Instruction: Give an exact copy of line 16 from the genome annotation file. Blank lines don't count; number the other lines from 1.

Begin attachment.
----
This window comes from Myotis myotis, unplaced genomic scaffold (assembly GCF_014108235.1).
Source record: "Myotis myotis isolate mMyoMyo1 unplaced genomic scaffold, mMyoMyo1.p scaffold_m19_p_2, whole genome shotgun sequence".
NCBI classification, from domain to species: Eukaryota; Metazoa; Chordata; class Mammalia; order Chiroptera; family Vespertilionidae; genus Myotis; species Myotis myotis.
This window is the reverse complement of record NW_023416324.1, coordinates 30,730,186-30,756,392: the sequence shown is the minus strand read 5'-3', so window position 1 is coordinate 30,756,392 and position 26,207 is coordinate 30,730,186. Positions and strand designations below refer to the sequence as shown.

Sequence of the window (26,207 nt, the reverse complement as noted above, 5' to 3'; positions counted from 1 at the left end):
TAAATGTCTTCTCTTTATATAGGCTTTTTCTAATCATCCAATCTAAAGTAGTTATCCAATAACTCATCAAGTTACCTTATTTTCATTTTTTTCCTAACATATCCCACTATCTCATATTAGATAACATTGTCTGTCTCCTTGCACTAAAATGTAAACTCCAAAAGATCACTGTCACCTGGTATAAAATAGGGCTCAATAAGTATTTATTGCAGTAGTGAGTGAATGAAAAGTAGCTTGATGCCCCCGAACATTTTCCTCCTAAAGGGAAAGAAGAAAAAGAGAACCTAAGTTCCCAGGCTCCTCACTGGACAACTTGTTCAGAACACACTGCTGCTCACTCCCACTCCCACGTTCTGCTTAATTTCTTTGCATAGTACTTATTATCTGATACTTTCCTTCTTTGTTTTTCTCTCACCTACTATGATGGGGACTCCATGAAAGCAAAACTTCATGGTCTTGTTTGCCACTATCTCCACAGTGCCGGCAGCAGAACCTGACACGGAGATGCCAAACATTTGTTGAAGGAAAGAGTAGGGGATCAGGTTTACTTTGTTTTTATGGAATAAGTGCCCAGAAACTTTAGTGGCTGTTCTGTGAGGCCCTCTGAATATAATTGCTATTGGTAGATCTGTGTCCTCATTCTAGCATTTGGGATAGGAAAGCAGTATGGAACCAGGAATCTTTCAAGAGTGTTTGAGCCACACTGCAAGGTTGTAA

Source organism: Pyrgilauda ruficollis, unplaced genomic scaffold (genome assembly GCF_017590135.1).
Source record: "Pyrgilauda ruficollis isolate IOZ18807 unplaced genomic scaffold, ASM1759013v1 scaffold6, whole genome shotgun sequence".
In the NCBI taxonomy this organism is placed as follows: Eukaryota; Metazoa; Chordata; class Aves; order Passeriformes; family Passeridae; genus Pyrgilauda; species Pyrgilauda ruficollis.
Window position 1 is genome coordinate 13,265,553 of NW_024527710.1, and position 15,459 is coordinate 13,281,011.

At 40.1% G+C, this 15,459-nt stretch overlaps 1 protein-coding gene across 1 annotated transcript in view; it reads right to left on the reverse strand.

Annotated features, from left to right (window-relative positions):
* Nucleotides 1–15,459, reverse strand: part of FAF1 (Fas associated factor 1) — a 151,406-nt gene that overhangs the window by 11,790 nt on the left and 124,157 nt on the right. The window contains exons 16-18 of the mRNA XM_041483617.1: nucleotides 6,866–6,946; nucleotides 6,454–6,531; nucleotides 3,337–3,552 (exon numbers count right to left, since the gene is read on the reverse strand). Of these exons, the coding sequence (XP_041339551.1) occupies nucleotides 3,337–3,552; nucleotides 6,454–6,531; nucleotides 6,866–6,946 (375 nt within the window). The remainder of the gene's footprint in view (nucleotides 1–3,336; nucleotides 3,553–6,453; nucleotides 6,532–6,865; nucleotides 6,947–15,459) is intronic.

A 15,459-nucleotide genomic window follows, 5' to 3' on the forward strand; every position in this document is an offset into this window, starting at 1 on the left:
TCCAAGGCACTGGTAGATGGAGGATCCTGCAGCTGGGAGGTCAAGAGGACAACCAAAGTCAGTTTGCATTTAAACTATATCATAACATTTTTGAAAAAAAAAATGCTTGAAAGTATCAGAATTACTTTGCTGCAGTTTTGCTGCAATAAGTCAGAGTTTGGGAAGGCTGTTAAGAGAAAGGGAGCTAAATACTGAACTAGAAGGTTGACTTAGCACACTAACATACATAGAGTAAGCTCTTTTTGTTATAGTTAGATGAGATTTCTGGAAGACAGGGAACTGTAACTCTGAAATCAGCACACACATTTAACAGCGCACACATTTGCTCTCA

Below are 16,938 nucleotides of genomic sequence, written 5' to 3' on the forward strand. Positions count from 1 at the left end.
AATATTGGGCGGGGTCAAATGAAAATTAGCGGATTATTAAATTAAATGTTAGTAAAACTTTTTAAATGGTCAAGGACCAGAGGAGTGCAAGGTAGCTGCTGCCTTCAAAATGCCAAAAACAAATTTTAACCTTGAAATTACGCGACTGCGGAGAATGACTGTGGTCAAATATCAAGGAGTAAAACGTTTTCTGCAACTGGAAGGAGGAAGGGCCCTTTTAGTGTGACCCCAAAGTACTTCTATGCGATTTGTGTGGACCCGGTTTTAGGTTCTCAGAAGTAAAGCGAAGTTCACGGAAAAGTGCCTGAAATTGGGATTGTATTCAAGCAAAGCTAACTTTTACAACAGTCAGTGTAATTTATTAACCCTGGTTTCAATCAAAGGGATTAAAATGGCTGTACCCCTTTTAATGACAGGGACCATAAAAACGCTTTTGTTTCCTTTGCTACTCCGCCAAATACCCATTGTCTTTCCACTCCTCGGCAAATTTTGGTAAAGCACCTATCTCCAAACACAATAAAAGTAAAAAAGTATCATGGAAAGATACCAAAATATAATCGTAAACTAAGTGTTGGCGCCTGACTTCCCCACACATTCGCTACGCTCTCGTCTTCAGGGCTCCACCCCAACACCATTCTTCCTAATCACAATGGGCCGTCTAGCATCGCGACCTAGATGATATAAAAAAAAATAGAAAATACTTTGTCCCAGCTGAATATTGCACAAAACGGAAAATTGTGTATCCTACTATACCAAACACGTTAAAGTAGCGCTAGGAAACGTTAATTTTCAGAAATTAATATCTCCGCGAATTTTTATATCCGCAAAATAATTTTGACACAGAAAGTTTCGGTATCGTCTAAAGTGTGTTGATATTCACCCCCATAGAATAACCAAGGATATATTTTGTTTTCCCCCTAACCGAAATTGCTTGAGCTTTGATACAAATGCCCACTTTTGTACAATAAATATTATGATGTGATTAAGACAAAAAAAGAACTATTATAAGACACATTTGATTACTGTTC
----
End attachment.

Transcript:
Below are 16,938 nucleotides of genomic sequence, written 5' to 3' on the forward strand. Positions count from 1 at the left end.